Ireland cricket July 4, 2012

Has England benefitted Ireland?

Ajay Jonathan Gnanam
It is possible to argue that England have damaged Irish cricket; England calling up the likes of Eoin Morgan has caused a significant talent drain in the Irish player pool. However, it is also possible to argue that England have helped Ireland more than d

Have England helped or hindered the development of Irish Cricket? It is possible to argue that England have in fact damaged Irish cricket; England calling up the likes of Eoin Morgan has caused a significant talent drain in the Irish player pool. However, it is also possible to argue that England have in fact helped Ireland more than damaged them; the inclusion of Ireland players in the county circuit has helped them reach a much higher level than what they would have playing in Ireland's current club format.

Do the positives outweigh the negatives? The most significant problem with the England connection, as mentioned earlier, is the talent drain. The loss of Ed Joyce in 2005 and Morgan in 2009 have created obvious problems in Ireland's batting line-up. Ireland, while proving themselves to be a constantly progressing team, have had one annoying hurdle that they have never fully overcome: batting collapses. And the loss of these two players has not helped.

Although Ed Joyce did return to the side in 2011, one can't deny how much stronger the batting line-up would have been with Morgan in it as well. In an ODI against Pakistan in May 2011, Ireland went from 44 for 1 to 96 all out by the end of the 20th over - a prime example of their proneness to collapses.

Though these have been the only two players to have left Ireland to play for their neighbours, the threat doesn't end there. Pace bowler Boyd Rankin, who played for the England Lions, came very close to being selected to play for England, while there is the threat of losing left-arm spinner George Dockrell and big-hitting opener Paul Stirling to England's ranks.

Another smaller problem (though this should be viewed more as a lack of support than a problem) is the want of games against England. Ireland have never played a full series against England (by full, I mean at least three ODIs and a T20I or two) despite their progress. The two countries usually only clash in a one-off game once every year or so. To be fair, England do have a very full international schedule, as often pointed out quite recently, and incorporating Ireland into that schedule could make a very tough roster for their players even more difficult to deal with.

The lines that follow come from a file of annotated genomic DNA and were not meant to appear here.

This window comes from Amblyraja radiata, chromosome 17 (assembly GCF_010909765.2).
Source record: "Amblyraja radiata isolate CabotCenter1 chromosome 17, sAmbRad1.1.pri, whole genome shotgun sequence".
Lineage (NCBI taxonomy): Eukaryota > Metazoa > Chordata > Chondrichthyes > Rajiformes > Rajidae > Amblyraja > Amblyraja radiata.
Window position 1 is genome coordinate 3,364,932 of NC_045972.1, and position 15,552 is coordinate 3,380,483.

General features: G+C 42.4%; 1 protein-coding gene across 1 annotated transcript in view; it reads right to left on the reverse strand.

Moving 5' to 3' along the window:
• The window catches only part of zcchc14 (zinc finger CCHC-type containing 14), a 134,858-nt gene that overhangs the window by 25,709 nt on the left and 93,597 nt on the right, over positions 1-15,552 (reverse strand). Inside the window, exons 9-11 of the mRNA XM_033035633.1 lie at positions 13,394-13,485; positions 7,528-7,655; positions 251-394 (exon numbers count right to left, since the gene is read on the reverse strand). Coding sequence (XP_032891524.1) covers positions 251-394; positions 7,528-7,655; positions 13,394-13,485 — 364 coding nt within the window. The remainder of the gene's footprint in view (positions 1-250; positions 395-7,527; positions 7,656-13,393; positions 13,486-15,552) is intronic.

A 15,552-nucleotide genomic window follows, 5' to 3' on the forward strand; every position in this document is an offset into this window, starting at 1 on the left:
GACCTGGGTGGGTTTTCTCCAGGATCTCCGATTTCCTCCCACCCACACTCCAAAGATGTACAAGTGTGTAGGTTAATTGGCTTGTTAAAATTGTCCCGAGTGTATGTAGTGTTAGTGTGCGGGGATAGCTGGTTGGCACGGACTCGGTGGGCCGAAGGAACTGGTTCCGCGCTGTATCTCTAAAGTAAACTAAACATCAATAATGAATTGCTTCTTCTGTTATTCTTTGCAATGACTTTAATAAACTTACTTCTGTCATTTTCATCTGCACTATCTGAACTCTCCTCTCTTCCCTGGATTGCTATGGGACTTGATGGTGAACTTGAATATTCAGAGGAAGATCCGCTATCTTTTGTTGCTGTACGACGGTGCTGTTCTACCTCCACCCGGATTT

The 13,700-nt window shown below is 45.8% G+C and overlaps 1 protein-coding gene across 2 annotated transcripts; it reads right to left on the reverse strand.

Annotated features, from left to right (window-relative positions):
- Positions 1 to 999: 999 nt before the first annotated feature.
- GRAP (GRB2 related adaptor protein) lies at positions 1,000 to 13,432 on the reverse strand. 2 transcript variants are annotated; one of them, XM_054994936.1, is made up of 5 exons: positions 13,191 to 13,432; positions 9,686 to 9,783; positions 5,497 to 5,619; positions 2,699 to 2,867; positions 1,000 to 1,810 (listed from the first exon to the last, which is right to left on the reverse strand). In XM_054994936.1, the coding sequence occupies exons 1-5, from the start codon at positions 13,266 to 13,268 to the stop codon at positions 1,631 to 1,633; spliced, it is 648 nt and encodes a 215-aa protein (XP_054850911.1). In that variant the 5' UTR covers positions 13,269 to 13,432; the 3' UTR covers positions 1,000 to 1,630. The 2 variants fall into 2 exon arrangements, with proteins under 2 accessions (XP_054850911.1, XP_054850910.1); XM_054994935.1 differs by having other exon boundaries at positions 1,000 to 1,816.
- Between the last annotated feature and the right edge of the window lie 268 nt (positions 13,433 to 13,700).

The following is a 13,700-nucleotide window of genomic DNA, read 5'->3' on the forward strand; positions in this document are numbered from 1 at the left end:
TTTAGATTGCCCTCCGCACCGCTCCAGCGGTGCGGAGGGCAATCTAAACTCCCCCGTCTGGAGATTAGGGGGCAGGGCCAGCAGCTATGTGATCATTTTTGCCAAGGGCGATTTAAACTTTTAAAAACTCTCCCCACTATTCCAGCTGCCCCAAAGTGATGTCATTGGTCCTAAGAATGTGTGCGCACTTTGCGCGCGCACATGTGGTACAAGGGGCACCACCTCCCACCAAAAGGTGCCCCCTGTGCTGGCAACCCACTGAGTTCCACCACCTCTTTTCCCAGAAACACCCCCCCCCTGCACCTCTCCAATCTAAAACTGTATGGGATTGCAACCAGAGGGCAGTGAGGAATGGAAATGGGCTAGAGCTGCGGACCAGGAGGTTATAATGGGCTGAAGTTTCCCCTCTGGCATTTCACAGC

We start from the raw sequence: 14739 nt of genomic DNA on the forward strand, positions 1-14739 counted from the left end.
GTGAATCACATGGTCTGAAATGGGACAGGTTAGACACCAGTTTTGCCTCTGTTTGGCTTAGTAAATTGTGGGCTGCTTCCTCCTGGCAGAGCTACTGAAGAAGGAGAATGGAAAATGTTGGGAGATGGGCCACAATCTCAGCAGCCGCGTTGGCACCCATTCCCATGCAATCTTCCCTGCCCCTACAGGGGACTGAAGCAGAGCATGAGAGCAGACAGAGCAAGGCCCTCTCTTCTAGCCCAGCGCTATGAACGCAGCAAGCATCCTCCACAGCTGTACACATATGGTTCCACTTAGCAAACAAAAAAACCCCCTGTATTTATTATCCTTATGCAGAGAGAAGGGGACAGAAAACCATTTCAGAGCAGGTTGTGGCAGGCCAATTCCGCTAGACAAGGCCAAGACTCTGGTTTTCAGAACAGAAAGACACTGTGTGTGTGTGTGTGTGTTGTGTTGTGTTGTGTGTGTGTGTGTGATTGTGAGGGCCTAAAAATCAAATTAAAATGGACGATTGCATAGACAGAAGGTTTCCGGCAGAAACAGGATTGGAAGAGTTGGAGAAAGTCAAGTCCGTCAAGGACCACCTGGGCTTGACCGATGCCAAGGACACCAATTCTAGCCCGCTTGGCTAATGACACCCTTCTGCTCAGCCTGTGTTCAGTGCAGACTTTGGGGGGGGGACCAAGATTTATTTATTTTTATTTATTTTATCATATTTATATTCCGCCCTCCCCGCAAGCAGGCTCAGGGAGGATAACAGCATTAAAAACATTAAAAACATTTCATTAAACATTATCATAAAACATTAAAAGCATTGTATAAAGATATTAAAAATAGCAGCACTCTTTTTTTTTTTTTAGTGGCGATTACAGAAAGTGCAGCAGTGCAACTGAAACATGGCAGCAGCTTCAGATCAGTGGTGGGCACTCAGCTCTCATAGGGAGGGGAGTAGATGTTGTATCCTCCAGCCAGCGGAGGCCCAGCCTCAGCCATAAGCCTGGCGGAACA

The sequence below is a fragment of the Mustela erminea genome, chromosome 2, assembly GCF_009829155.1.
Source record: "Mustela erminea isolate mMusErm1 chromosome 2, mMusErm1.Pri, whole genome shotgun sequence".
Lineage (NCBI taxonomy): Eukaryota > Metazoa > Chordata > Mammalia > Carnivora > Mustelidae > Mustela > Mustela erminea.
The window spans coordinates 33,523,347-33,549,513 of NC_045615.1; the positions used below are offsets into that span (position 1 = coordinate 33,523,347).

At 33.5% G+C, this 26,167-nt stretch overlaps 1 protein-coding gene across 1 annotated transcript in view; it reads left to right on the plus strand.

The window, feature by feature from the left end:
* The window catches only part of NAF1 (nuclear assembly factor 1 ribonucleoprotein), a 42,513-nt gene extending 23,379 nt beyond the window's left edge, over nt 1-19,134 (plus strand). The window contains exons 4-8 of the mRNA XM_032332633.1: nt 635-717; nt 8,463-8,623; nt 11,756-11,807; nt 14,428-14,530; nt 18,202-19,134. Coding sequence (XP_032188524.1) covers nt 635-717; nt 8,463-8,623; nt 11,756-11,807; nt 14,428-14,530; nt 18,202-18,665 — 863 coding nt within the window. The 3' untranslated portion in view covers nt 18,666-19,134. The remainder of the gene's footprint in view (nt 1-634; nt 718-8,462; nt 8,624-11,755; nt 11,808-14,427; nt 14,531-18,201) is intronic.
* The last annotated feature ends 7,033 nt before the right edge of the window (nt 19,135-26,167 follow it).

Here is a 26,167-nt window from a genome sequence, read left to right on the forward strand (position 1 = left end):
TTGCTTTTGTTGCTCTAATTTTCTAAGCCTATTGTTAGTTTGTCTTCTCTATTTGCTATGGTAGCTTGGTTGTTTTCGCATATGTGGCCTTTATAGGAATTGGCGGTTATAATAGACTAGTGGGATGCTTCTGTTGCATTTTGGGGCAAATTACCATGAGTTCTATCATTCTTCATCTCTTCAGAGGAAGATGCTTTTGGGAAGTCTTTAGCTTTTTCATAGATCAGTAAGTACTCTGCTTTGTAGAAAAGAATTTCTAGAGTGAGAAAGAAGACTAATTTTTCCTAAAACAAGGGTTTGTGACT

Regardless of the problems, though, there's also the support proffered. The inclusion of Ireland's players on the county circuit has done wonders; the current players in county cricket (Porterfield, Joyce, Stirling, Niall and Kevin O'Brien, Wilson, Rankin, Dockrell) are usually the most consistent, best performers in the national team. While this is also due to talent, the exposure they have on the county circuit can't even be compared to that on offer in Irish domestic cricket (which Cricket Ireland is working on fixing).

And even more Irish players are being given an opportunity. A few weeks ago, John Mooney was permitted to join the Sussex second XI for a three week trial period, and though he couldn't finish the trial because of personal reasons, he was given the assurance that he could try-out again at a later date.

Also, the inclusion of the England-born Tim Murtagh in the Ireland side further presents the help Ireland get from England. Murtagh, a well-respected seamer who plays for Middlesex, has hasn't been able to make the England squad due to their already well-endowed pace attack. He qualified for Ireland in February (through his Irish grandparents).

Apart from the county support England, in general, does support the development of cricket in Ireland. The ECB has been a supporter of Ireland's claim for Test status. Overall, England does in fact help Irish Cricket more than it hinders it. The problems caused by the threat of Irish players playing for England has always been serious, however these were choices made by the players themselves and have never been forced upon them by England.

Joyce left to play for England when Irish cricket still hadn't made a name for itself (Ireland only played their first ODI in 2006) and even Morgan had begun working towards playing for England before Ireland's famous St Patrick's Day victory against Pakistan in the 2007 World Cup. And since, with the exception of Rankin, Ireland players like Kevin O'Brien and Stirling have shown a reluctance to answer England's call - a giant step since, at the end of the day, it is for the player to choose who he wants to play for.

As for playing with more regularity against Ireland, with their already jam-packed international calendar, this would be a very tough demand for England to fulfil until the day Ireland receive Test status. To overcome this in the short term, they could consider sending the England Lions on tour to Ireland every year (or vice versa). This would provide some very competitive cricket for both sides, helping Ireland gain more quality exposure while also helping England's young players develop.